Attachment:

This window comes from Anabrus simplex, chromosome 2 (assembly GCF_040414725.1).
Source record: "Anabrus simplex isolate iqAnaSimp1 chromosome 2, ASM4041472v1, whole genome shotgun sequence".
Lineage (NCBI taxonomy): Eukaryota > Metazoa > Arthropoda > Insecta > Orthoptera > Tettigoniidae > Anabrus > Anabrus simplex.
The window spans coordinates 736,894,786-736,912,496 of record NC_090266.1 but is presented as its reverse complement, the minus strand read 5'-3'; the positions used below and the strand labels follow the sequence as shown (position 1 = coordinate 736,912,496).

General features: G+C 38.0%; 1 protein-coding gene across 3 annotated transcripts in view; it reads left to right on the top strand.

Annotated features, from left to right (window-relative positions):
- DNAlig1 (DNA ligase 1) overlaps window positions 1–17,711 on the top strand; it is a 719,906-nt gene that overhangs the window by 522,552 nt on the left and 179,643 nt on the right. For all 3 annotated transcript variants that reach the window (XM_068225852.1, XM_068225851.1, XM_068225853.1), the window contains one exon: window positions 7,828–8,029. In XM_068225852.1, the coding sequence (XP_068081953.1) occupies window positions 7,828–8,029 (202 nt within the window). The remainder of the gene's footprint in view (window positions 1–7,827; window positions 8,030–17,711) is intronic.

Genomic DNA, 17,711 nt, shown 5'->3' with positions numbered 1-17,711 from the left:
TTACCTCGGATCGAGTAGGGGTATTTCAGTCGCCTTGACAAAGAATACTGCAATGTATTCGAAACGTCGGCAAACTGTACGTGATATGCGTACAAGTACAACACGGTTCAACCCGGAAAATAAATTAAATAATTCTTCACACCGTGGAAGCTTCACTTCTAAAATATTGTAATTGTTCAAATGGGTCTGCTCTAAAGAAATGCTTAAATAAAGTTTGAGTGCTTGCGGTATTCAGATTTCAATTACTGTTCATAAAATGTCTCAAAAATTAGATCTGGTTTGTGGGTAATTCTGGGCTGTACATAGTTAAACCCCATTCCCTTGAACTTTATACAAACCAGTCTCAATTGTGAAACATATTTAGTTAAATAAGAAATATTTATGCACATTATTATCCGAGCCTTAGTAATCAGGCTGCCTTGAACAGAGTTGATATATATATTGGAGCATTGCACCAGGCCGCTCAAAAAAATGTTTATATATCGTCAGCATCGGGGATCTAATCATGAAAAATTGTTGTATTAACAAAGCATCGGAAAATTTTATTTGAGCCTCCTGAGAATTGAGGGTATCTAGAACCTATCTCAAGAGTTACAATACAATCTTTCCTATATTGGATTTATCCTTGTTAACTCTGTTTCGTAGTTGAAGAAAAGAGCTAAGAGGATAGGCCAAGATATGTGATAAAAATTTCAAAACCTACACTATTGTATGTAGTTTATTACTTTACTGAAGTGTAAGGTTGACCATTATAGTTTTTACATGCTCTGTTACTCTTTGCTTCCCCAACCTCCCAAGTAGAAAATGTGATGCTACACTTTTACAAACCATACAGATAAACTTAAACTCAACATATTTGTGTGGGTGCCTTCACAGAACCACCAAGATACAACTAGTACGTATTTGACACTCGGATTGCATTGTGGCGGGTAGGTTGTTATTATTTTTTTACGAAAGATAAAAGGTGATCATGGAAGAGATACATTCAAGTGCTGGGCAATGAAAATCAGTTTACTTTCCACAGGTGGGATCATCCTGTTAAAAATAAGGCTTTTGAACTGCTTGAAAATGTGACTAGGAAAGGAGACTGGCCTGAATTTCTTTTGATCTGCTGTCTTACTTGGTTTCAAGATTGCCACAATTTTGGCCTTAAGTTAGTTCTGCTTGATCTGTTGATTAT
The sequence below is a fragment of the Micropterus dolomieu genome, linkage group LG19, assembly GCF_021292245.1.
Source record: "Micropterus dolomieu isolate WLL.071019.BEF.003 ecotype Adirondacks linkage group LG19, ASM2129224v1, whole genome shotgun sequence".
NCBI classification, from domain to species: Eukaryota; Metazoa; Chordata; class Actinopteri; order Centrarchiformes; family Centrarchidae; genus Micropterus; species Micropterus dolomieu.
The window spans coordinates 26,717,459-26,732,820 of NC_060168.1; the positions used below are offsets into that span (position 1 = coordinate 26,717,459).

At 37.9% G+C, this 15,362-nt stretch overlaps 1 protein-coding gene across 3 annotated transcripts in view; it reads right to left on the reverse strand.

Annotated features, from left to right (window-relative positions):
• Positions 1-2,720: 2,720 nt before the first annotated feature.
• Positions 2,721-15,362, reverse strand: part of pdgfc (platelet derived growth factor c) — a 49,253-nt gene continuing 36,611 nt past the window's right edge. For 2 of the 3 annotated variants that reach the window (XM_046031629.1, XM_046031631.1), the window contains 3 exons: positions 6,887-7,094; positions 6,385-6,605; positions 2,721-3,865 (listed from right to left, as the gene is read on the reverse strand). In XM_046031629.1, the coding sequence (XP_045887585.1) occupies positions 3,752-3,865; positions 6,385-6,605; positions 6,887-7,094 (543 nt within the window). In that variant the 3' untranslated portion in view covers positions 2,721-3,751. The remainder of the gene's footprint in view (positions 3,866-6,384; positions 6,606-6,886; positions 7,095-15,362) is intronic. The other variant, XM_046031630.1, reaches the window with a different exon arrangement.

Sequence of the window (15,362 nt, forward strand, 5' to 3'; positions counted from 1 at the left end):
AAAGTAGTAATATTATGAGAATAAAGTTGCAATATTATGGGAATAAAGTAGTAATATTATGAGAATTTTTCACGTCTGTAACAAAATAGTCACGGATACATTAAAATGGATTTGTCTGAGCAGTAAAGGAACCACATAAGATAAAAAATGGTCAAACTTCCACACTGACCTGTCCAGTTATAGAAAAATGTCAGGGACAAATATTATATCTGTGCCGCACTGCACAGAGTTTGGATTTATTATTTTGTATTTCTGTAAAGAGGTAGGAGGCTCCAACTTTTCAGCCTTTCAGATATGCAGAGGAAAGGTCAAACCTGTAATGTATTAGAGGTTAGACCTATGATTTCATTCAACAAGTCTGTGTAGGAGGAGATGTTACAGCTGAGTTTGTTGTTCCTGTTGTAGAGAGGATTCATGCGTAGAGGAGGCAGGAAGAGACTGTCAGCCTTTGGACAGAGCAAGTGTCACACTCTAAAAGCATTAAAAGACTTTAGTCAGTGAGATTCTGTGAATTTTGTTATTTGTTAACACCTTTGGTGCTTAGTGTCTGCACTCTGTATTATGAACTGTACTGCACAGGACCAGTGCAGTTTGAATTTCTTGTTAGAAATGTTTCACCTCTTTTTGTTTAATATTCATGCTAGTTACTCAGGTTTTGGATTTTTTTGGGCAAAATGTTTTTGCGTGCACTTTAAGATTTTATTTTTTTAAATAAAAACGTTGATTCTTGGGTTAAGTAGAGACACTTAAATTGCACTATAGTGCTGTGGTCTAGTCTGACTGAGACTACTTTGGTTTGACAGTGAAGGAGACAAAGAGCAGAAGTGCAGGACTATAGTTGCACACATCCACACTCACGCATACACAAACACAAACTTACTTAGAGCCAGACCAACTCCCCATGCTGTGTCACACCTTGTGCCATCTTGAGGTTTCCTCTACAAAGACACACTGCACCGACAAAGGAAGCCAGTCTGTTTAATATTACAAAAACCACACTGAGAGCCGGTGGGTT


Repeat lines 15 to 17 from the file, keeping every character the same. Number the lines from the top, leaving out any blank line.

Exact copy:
Annotated features, from left to right (window-relative positions):
• Positions 1-2,720: 2,720 nt before the first annotated feature.
• Positions 2,721-15,362, reverse strand: part of pdgfc (platelet derived growth factor c) — a 49,253-nt gene continuing 36,611 nt past the window's right edge. For 2 of the 3 annotated variants that reach the window (XM_046031629.1, XM_046031631.1), the window contains 3 exons: positions 6,887-7,094; positions 6,385-6,605; positions 2,721-3,865 (listed from right to left, as the gene is read on the reverse strand). In XM_046031629.1, the coding sequence (XP_045887585.1) occupies positions 3,752-3,865; positions 6,385-6,605; positions 6,887-7,094 (543 nt within the window). In that variant the 3' untranslated portion in view covers positions 2,721-3,751. The remainder of the gene's footprint in view (positions 3,866-6,384; positions 6,606-6,886; positions 7,095-15,362) is intronic. The other variant, XM_046031630.1, reaches the window with a different exon arrangement.